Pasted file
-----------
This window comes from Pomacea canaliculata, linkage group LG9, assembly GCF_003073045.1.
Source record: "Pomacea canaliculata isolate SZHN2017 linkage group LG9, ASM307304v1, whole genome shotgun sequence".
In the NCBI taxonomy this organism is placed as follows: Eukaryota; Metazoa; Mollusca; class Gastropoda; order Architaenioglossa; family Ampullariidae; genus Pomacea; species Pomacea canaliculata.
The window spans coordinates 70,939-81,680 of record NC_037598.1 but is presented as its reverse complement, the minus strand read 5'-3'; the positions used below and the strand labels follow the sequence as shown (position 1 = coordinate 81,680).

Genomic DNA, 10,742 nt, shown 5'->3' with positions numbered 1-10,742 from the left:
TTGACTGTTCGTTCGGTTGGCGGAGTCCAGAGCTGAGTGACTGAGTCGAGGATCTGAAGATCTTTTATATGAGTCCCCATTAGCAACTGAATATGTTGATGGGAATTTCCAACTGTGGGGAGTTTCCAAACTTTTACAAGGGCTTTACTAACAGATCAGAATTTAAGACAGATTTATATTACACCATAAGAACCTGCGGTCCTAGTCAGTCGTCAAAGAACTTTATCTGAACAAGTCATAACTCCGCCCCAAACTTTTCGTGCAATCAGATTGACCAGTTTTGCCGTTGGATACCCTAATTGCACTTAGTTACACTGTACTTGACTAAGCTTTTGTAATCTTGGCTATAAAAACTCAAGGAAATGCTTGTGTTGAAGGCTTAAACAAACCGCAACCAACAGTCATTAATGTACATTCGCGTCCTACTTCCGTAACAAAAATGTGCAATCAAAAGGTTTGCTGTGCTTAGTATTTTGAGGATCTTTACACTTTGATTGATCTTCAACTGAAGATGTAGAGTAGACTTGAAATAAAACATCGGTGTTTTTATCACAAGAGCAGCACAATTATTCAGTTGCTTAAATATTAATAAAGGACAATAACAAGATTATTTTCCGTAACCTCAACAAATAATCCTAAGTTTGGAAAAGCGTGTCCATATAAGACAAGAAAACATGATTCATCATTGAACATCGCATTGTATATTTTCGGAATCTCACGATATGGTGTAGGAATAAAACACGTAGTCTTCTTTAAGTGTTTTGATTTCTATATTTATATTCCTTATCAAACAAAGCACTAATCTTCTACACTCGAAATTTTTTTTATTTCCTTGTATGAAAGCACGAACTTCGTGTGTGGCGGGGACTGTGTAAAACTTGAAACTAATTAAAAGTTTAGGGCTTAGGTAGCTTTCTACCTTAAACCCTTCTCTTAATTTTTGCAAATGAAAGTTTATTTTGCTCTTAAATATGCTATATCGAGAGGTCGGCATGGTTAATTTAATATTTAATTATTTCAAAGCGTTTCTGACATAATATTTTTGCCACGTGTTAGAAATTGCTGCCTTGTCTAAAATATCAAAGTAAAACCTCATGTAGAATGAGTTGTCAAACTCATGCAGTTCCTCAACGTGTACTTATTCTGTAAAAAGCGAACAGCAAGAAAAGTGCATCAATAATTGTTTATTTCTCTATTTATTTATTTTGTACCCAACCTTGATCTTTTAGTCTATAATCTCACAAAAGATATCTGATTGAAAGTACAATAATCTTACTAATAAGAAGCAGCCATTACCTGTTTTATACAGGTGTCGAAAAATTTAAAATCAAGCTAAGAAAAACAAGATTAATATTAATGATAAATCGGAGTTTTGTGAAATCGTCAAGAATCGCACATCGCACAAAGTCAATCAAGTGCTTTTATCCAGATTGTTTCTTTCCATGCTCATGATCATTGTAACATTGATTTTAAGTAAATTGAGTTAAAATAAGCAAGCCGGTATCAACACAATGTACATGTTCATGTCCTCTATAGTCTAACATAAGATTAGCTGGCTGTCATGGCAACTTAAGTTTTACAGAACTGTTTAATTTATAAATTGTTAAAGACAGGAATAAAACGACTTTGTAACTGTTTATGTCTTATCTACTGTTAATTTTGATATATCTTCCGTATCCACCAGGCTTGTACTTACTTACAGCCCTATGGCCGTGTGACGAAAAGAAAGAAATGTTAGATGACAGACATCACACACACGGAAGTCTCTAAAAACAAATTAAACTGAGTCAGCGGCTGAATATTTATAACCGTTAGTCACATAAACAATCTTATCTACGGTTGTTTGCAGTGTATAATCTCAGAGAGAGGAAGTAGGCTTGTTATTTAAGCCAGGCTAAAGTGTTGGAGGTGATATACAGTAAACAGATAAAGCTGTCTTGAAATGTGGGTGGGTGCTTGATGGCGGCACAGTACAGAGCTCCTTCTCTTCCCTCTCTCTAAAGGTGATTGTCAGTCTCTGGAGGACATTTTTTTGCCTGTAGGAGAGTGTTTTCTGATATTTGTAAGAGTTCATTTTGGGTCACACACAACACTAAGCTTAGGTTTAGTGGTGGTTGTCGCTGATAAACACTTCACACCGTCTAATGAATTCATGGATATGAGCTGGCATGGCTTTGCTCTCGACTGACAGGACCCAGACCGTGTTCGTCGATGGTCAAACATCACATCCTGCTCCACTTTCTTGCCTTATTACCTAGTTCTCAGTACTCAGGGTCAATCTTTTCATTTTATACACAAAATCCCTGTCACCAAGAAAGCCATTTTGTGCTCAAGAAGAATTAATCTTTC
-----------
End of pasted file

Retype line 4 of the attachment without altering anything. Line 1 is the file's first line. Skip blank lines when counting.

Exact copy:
The window spans coordinates 70,939-81,680 of record NC_037598.1 but is presented as its reverse complement, the minus strand read 5'-3'; the positions used below and the strand labels follow the sequence as shown (position 1 = coordinate 81,680).